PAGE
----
Looking for artifacts in the sieve. We sieve all the soil we excavate to find small ceramics and pieces of bone.

The area we are currently working in is located in the so-called Southern Terrace, located outside the Inner Citadel but within the larger outer line of fortification walls that encircled the entire settlement during the Late Bronze Age.

The “Southern Terrace.” The current road roughly follows the route of the ancient road through the site, past area 109.523 (in the foreground), up to the Inner Citadel.

While the general layout of this part of the settlement was already known thanks to geophysical  survey conducted between 2012 and 2016, the excavations (beginning in 2014) provided a great opportunity to understand and reconstruct the nature of domestic occupation and to grasp the essence of daily life of people living at the site during the 15th, 14th, and 13th centuries BCE.

Results of geophysical survey in the Southern Terrace. The large buildings being excavated in area 109.523 are found throughout this part of the site. (From Roosevelt et al. 2018)
Area 109.523 from the air, looking east. The stepped sondage in the southwestern corner (at bottom right) has recently encountered sterile deposits and bedrock, well beneath the architectural level(s).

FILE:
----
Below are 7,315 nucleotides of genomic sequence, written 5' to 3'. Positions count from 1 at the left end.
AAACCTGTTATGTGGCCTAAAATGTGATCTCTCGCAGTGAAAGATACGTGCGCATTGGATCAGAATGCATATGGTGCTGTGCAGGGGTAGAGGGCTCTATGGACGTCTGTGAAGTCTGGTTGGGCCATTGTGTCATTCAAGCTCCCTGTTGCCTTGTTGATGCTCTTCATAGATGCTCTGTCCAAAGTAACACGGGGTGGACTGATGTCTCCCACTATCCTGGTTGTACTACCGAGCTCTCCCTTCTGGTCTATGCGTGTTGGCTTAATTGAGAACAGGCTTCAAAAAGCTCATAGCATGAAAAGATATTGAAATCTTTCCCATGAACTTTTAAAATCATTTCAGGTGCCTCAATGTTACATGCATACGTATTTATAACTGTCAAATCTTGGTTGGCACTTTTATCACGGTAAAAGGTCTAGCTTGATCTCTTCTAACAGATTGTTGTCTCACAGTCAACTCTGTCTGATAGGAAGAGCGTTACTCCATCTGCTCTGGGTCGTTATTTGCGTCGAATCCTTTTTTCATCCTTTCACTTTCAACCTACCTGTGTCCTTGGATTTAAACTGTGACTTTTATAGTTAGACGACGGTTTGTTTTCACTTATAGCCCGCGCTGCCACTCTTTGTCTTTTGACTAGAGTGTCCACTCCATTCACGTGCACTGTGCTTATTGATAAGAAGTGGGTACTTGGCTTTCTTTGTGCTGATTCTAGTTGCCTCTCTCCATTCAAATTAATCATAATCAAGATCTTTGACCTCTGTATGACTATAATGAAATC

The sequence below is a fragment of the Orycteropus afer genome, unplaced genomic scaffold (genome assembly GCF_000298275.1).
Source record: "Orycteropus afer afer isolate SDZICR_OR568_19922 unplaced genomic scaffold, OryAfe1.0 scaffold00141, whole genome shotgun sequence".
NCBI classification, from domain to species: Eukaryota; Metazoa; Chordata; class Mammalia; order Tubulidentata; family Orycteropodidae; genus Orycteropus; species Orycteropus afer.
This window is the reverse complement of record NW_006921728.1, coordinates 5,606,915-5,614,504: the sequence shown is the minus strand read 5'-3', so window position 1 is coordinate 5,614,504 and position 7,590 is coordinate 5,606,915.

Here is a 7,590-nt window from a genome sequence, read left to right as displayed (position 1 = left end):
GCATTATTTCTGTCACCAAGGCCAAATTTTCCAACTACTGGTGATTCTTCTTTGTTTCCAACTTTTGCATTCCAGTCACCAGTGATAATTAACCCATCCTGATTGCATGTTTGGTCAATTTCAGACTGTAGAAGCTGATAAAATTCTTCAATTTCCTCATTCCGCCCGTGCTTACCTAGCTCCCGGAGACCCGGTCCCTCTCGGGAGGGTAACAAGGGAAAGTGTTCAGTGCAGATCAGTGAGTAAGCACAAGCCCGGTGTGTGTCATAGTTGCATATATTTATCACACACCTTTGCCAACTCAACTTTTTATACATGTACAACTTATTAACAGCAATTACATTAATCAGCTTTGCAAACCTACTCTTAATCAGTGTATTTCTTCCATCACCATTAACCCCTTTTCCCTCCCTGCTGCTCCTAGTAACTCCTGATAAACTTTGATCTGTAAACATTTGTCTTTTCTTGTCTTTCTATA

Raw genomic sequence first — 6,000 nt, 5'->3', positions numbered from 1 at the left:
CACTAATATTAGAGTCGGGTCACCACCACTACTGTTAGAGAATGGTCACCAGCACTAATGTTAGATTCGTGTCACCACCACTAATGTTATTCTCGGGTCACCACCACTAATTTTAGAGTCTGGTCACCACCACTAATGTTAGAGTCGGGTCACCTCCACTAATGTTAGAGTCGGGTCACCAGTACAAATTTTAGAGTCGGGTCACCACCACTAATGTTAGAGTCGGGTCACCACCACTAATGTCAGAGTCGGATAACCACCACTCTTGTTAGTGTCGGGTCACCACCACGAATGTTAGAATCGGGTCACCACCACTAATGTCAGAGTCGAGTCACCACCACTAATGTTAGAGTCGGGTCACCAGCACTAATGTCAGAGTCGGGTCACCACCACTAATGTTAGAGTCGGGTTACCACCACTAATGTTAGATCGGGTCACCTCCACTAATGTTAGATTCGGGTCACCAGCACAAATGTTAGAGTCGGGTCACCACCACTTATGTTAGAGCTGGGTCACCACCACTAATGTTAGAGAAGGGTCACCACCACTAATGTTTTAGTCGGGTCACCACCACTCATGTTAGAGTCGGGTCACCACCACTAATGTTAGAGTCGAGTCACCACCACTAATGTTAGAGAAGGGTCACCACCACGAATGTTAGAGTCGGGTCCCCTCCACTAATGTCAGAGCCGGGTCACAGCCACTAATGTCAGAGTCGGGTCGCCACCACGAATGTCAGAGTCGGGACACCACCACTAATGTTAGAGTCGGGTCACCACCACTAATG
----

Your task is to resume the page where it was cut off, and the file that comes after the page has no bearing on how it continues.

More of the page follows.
In a nutshell, we are literally sticking our nose inside other people’s houses! The work in area 109.523, in fact, focuses on the investigation of long rectilinear buildings separated by alleys or corridors and aligned perpendicular to a street that connected this part of the settlement to the Inner Citadel. The main contexts we have been exploring in these first two weeks are two of these domestic units, internally divided into different rooms by small walls. How were people using these spaces in their daily lives? This is what small but crucial details try to tell us, from the differences in the texture and color of the soil to the distribution of ceramic sherds, bones, and other artifacts.

Objects for textile production from 109.523 and other areas, including spindle whorls, loom weights, and needles. (From Roosevelt et al. 2018)

And so day by day, paying attention to details, we get a perhaps more complex but better picture of daily life at Kaymakçı, from the way people prepared and stored their food to other daily activities conducted within the domestic units and in abutting corridors and alleys. In the next weeks we will continue our exploration of other parts of area 109 to add more pieces to the puzzle! In the meantime, you can learn more about this area, as well as other parts of the site, by reading a recent article published by our team.